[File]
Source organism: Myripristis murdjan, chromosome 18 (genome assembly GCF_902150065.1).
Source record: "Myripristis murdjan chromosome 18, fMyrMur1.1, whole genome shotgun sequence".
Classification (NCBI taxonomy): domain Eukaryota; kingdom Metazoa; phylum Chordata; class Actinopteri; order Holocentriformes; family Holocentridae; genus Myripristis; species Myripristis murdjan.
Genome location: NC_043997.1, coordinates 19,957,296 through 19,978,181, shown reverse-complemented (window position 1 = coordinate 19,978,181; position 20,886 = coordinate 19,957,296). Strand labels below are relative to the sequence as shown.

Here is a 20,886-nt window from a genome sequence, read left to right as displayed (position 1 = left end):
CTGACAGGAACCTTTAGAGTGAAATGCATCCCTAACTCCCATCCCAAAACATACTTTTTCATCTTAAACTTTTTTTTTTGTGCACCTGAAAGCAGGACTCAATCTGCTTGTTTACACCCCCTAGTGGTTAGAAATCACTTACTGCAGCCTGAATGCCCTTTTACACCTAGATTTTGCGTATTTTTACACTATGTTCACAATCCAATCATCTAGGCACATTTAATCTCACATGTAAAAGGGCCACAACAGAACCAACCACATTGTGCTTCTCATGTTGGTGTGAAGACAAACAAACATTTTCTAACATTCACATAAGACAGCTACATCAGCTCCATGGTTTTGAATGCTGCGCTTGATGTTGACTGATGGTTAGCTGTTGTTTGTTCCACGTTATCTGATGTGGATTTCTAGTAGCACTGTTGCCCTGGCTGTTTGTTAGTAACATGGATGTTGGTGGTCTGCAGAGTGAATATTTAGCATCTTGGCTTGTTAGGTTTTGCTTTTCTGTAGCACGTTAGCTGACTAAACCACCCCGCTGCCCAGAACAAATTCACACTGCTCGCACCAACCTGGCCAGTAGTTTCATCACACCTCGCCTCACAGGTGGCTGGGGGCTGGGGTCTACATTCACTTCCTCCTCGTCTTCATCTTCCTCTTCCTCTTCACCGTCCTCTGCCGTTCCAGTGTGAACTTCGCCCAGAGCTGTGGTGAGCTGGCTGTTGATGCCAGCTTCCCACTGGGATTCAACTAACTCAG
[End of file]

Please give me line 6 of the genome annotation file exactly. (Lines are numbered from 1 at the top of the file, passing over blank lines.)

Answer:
CTGACAGGAACCTTTAGAGTGAAATGCATCCCTAACTCCCATCCCAAAACATACTTTTTCATCTTAAACTTTTTTTTTTGTGCACCTGAAAGCAGGACTCAATCTGCTTGTTTACACCCCCTAGTGGTTAGAAATCACTTACTGCAGCCTGAATGCCCTTTTACACCTAGATTTTGCGTATTTTTACACTATGTTCACAATCCAATCATCTAGGCACATTTAATCTCACATGTAAAAGGGCCACAACAGAACCAACCACATTGTGCTTCTCATGTTGGTGTGAAGACAAACAAACATTTTCTAACATTCACATAAGACAGCTACATCAGCTCCATGGTTTTGAATGCTGCGCTTGATGTTGACTGATGGTTAGCTGTTGTTTGTTCCACGTTATCTGATGTGGATTTCTAGTAGCACTGTTGCCCTGGCTGTTTGTTAGTAACATGGATGTTGGTGGTCTGCAGAGTGAATATTTAGCATCTTGGCTTGTTAGGTTTTGCTTTTCTGTAGCACGTTAGCTGACTAAACCACCCCGCTGCCCAGAACAAATTCACACTGCTCGCACCAACCTGGCCAGTAGTTTCATCACACCTCGCCTCACAGGTGGCTGGGGGCTGGGGTCTACATTCACTTCCTCCTCGTCTTCATCTTCCTCTTCCTCTTCACCGTCCTCTGCCGTTCCAGTGTGAACTTCGCCCAGAGCTGTGGTGAGCTGGCTGTTGATGCCAGCTTCCCACTGGGATTCAACTAACTCAG